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Grenfell Tower Inquiry: Phase 1 Report - Motion to Take Note

Part of the debate – in the House of Lords at 3:51 pm on 31st October 2019.

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Photo of Lord Kennedy of Southwark Lord Kennedy of Southwark Opposition Whip (Lords), Shadow Spokesperson (Home Affairs), Shadow Spokesperson (Communities and Local Government), Shadow Spokesperson (Housing) 3:51 pm, 31st October 2019

My Lords, I draw the attention of the House to my relevant registered interest as a vice-president of the Local Government Association. I thank the noble Lord, Lord Bourne of Aberystwyth, for bringing this Motion to the House today. I agree with the noble Baroness, Lady Finlay, and others, that he always kept the House informed when he was a Minister. If we are going to have a Conservative Government, I hope that he will be a Minister in it—maybe not soon, but if there is to be one I will always want him to be a member of it. The report enables the House to debate the first stage of the Grenfell Tower inquiry, and we are very grateful to him for bringing the Motion before us.

We heard three excellent and powerful maiden speeches from the noble Baroness, Lady Sanderson of Welton, the noble Lord, Lord Woolley of Woodford, and my noble friend Lord Hendy. I congratulate them all and, like others in this House, look forward to further contributions from each of them in the period ahead. I thank Sir Martin Moore-Bick for his thorough and comprehensive report into what happened at Grenfell Tower. It is a powerful and compelling document. The noble Lord, Lord Porter, made an important point about the order of the inquiry and the fact that it is actually back to front. I agree with him, but that is what has happened so we must now get on with the second stage of the inquiry as speedily as we can in the new year, as other noble Lords have said.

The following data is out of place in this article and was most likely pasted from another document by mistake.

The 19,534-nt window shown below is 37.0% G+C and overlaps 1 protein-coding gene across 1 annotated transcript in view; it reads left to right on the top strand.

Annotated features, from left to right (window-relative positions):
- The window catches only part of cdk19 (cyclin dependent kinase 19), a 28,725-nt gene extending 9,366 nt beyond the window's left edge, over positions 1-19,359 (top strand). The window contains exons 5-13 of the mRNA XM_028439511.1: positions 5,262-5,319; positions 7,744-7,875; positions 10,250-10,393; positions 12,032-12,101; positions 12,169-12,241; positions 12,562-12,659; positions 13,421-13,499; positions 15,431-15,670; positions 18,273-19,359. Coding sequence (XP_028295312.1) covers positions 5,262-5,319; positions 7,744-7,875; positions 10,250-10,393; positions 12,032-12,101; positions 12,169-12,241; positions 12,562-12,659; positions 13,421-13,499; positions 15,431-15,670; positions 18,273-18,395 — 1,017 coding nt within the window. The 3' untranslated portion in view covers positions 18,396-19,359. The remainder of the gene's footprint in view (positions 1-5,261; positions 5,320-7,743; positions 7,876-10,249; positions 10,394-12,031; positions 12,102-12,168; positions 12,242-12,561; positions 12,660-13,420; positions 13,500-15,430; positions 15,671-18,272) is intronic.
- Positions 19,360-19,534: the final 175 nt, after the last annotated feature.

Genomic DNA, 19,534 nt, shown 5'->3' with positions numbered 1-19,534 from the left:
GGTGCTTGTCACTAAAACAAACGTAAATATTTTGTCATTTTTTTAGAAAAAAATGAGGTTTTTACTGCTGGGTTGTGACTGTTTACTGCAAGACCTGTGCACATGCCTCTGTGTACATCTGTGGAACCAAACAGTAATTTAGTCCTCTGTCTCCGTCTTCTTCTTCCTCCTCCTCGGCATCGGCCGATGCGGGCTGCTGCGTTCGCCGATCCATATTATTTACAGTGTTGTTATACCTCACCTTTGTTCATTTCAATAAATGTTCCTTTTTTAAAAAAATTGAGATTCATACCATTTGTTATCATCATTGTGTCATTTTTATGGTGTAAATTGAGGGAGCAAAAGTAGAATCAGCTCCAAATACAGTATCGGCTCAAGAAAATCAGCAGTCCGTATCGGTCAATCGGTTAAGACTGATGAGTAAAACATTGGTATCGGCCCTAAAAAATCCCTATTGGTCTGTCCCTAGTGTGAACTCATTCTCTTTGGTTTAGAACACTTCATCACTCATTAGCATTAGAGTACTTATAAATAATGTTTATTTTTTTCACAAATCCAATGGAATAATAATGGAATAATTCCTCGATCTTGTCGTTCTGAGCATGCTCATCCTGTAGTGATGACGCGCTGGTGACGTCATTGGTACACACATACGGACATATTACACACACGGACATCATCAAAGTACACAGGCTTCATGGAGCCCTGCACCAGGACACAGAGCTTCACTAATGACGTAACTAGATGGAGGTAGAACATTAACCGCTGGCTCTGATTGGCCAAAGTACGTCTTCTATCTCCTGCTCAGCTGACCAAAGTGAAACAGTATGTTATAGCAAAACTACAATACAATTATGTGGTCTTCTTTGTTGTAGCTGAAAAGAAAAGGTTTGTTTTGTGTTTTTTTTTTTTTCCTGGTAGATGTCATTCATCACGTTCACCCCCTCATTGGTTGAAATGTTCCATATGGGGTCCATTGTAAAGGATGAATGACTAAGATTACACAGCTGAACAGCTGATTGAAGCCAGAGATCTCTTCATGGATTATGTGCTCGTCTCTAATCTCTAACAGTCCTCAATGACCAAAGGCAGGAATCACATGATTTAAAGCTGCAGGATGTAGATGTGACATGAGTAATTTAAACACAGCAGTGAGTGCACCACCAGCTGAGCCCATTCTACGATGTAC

As the noble Lord, Lord Bourne, referred to, reading chapter 32 is heartbreaking, telling of 70 lives lost on the night, a child stillborn as a result of the trauma and another resident who died in hospital a few days later. It is a fitting tribute to celebrate their lives, their hopes and dreams and the contribution the victims made to their community. I pay tribute to the survivors and their families in their fight for justice and to uncover the truth with that steely determination and dignity they have shown all the way through. I endorse the comments of the noble Lord, Lord Bourne of Aberystwyth, about the work of Grenfell United.

It makes me even more angry at the lack of respect shown to the victims of the fire, to the survivors and their families, by the publishing of parts of the report in the Daily Telegraph on Tuesday of this week. There is no justification whatever for the paper: it was a truly dreadful thing to have done. My noble friend Lord Whitty referred to this. No public interest was served; it was just to get it out there first, ahead of other media outlets, ahead of the game and ahead of colleagues who would be attending the press briefing and getting copies of the report the following day. Survivors, families and core participants should have been able to read the report, take in what had been said and prepare themselves for the formal publication yesterday, but that was cruelly denied them. I condemn the actions of the Daily Telegraph in the strongest possible terms